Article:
The New Yorker: "a deeply observed, excrutiatingly blunt novel."
Date: Dec 8 2005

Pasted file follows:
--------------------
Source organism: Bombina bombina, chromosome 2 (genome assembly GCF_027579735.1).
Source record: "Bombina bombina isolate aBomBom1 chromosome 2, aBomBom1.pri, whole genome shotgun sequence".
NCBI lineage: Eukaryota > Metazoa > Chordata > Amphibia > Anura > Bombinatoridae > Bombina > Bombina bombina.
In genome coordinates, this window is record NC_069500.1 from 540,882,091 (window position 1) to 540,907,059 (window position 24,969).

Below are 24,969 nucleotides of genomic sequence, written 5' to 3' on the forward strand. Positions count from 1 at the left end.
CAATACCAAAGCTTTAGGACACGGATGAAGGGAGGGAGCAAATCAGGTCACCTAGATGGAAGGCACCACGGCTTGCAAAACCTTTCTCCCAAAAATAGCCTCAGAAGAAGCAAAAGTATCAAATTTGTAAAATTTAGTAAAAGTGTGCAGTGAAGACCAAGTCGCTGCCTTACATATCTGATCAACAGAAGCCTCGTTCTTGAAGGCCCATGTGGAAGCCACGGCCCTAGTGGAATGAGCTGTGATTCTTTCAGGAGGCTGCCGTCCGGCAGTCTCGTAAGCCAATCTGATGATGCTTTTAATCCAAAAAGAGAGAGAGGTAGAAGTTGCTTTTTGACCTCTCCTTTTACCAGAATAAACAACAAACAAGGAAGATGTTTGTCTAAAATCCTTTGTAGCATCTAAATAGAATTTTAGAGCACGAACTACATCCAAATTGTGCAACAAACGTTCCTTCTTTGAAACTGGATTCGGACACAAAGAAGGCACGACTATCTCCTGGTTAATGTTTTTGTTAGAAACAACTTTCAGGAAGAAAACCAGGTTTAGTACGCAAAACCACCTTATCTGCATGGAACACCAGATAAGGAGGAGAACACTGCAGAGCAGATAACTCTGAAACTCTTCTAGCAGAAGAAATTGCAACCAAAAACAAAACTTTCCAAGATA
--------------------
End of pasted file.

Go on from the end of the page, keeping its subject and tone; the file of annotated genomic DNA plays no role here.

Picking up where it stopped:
In this deeply observed, excruciatingly blunt novel, Olga, a middle-aged wife and mother, is plunged into a breakdown after her husband leaves her for a younger woman. Her anguish is expressed through obscenity and violence, as she neglects her children and day-to-day responsibilities to obsess over what sexual acts her husband and his lover might be performing. Olga’s rage and self-pity threaten to turn her into something of a monster, when she hears her daughter crying for her, she thinks, “But why should I hurry? I discovered with remorse that, if the child needed me, I felt no need of her.” Still, Ferrante knows just when to let up, and the redemptive note struck by the ending is a welcome reprieve.